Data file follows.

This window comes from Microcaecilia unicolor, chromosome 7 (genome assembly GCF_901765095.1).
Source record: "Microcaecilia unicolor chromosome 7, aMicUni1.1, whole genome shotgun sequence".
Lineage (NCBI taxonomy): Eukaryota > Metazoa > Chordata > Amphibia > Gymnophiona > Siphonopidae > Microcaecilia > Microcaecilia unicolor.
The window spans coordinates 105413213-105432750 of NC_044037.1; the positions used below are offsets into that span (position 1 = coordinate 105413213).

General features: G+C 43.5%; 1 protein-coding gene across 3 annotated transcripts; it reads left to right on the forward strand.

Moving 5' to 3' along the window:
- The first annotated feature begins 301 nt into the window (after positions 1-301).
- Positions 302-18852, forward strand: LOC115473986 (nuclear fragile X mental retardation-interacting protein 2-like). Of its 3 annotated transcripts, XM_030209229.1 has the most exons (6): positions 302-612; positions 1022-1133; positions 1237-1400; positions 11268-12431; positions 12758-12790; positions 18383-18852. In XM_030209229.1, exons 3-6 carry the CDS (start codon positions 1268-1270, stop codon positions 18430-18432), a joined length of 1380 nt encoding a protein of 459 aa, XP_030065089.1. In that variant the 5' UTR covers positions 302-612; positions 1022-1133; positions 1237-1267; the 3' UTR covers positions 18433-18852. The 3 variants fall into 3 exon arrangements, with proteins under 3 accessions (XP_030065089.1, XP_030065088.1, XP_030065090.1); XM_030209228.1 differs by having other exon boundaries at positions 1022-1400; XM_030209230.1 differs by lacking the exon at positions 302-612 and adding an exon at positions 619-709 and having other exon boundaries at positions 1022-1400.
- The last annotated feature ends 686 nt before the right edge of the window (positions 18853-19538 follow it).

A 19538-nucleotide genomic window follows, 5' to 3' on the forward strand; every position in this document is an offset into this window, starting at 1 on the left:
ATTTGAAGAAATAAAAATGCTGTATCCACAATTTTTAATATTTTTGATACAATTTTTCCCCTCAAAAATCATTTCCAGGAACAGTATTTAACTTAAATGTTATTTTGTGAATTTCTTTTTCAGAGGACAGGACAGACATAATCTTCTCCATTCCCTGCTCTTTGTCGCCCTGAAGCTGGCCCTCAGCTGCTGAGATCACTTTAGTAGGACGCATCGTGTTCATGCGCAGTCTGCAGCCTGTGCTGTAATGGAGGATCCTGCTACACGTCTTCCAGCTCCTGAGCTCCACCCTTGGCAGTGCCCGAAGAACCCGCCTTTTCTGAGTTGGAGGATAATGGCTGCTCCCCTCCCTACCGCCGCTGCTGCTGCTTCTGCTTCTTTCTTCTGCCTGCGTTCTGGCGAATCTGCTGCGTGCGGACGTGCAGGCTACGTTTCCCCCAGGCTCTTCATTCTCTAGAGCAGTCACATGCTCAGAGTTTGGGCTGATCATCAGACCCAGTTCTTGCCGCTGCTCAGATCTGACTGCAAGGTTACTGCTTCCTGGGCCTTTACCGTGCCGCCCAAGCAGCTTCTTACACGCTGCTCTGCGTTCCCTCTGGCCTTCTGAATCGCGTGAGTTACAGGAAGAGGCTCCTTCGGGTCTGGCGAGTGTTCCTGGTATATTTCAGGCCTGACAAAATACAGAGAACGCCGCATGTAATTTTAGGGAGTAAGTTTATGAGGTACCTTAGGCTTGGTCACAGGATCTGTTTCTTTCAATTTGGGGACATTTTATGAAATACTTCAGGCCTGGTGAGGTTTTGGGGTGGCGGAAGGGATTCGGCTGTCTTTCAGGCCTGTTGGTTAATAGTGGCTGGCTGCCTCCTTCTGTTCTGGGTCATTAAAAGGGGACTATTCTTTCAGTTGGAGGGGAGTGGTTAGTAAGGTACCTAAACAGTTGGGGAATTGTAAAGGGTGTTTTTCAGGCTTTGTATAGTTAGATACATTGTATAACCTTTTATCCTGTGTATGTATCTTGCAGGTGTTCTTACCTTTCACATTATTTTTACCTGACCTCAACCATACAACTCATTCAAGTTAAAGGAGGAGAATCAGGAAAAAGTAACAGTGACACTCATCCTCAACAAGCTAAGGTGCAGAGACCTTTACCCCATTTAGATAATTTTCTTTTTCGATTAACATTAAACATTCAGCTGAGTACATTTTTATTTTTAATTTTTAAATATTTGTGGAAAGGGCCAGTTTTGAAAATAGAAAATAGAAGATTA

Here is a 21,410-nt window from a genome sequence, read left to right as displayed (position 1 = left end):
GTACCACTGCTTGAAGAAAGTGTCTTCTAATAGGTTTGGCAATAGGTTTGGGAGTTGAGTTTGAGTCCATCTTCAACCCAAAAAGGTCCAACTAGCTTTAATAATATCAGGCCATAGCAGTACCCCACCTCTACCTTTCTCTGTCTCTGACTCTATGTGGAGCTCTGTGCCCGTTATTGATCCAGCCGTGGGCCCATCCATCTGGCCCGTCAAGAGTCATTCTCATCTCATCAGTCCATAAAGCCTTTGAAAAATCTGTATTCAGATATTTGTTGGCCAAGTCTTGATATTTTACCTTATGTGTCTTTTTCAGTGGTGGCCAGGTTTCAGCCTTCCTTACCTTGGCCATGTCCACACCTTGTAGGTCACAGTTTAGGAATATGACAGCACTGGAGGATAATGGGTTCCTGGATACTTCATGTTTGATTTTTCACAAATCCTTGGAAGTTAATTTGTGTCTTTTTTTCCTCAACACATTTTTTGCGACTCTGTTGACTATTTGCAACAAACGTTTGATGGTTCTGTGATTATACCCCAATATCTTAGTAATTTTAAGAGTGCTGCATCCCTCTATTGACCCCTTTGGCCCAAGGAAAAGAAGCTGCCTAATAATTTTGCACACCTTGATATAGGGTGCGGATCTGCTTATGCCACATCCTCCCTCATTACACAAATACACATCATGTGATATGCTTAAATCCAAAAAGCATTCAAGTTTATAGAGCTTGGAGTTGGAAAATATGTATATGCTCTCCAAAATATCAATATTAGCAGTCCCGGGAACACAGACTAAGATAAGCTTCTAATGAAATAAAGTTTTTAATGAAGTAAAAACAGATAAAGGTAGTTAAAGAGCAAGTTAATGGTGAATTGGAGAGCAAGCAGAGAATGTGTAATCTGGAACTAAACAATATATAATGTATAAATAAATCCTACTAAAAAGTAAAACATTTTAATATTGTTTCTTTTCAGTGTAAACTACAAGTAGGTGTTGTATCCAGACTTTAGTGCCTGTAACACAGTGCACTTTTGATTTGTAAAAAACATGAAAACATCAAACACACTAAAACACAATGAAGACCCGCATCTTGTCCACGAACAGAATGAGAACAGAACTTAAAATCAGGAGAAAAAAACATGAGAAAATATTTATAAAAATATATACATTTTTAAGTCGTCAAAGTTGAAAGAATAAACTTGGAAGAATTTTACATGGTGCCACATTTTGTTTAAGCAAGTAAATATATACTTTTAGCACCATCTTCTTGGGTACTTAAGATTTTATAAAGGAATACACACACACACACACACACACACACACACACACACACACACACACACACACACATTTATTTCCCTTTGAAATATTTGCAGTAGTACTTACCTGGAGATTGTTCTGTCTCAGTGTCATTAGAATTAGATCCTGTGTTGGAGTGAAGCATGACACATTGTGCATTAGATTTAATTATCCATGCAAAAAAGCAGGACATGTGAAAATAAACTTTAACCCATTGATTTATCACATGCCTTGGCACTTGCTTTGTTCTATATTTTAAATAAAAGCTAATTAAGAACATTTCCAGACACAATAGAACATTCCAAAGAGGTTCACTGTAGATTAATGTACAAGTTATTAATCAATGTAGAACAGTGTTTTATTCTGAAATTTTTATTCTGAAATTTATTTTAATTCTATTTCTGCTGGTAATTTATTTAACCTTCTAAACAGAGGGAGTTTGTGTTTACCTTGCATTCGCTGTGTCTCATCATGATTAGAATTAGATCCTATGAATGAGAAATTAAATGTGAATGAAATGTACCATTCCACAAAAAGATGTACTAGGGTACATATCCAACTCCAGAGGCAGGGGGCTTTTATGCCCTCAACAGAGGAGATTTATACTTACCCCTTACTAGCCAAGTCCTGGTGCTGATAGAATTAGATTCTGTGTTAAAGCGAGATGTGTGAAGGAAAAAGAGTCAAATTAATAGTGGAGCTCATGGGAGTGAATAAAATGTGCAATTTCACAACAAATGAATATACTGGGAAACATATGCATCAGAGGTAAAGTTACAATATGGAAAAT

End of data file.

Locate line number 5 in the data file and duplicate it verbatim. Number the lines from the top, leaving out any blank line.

General features: G+C 43.5%; 1 protein-coding gene across 3 annotated transcripts; it reads left to right on the forward strand.